Australian Government pushes to increase international passenger caps

The Deputy Prime Minister is asking the states and territories to welcome home an extra 2,000 Australians each week.

By Chris Chamberlin , September 16 2020
Australian Government pushes to increase international passenger caps

The Australian Government is working with the nation’s states and territories to increase the intake of international arriving passengers by 50%, to help tens of thousands of Australians return home from abroad.

With limits currently set at 4,000 overseas arrivals per week, the Government’s plan would push this to 6,000, with each jurisdiction except for Victoria asked to either increase their existing intake, or to begin taking international arrivals, to help spread the load.

“I’ve written to the Premiers and to the Chief Ministers to try to make that possible,” Deputy Prime Minister Michael McCormack told media today.

“What we want to see is more Australians being able to come home. At the moment, there’s about 4,000 coming home per week – I want to raise that to 6,000."

Of the additional 2,000 arriving passengers each week, New South Wales, Queensland and Western Australia will each take one quarter, or 500 additional passengers per state.

However, this represents a much smaller proportion of the increase for NSW – which now accepts 2,450 arrivals each week, bearing the brunt of the national load – compared to Queensland and WA, where current weekly caps are pegged at 500.

South Australia will accept an additional 360 weekly arrivals, with the Deputy PM seeking confirmation from Tasmania, the Northern Territory and the Australian Capital Territory as to how many international arrivals they’re able to quarantine at this point in time.

Michael Thomson, Head of Aviation at Canberra Airport, told Executive Traveller "we would welcome repatriation flights and are willing to work with all of the relevant authorities to make it happen."

As for Victoria, which continues to struggle with a second wave of COVID-19 infections, McCormack said that "until the situation improves to a better state, there won’t be international flights into Melbourne."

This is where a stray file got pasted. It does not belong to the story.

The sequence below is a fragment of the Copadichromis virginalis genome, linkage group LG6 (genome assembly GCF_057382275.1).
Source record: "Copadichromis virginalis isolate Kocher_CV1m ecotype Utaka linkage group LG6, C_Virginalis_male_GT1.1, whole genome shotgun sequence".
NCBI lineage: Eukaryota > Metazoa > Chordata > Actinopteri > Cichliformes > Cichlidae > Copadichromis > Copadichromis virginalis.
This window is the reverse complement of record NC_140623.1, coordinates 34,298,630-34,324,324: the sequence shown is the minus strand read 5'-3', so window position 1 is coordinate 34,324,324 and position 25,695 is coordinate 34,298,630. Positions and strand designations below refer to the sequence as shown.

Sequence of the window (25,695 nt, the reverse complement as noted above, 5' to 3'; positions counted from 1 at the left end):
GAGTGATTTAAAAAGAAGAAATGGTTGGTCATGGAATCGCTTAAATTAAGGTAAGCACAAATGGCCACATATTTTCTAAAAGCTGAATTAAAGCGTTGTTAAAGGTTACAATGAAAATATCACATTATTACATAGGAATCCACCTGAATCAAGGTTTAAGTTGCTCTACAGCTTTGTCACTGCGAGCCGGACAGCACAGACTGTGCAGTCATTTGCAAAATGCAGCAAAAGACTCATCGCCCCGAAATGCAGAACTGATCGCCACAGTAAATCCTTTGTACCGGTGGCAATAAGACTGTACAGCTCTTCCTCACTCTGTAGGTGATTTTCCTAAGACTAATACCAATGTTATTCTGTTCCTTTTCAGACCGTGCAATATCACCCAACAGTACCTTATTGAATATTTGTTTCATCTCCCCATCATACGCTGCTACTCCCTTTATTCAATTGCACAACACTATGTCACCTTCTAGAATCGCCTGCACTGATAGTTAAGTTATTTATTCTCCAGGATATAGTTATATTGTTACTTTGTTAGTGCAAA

Airlines sound a cautious welcome

Qatar Airways, which has become Australia's largest airline during the pandemic, said it "appreciates Australian authorities for approving ad hoc extra capacity above the cap for compassionate, humanitarian and essential workers cases."

“We are pleased to see the announcement by the Australian Government that it will increase the cap on international arrivals to Australia allowing more Australians to be reunited with their families and loved ones," said Qatar Airways CEO His Excellency Mr. Akbar Al Baker.

"Qatar Airways has always maintained a long-term commitment to Australia and our support to Australian passengers has not waivered despite the challenges of COVID-19. We have been flying continuously during the pandemic, without any interruption to our service to Australia, and we are here to further serve our customers with our modern and efficient fleet."

The Board of Airline Representatives of Australia, which represents over 30 international airlines serving Australia, welcomed this morning's announcement with the rider that “its usefulness to Australians stranded overseas will depend on when the permitted increases take effect and are incorporated into the per flight caps issued to international airlines.”

BARA executive director Barry Abrams also said that adding flights to secondary international airports such as Canberra, Hobart and Darwin “might not be commercially viable for airlines and hence not help Australians stranded overseas.”

“While it might be possible for some aircraft types to fly to such airports, it would come with many challenges for international airlines,” Abrams told Executive Traveller.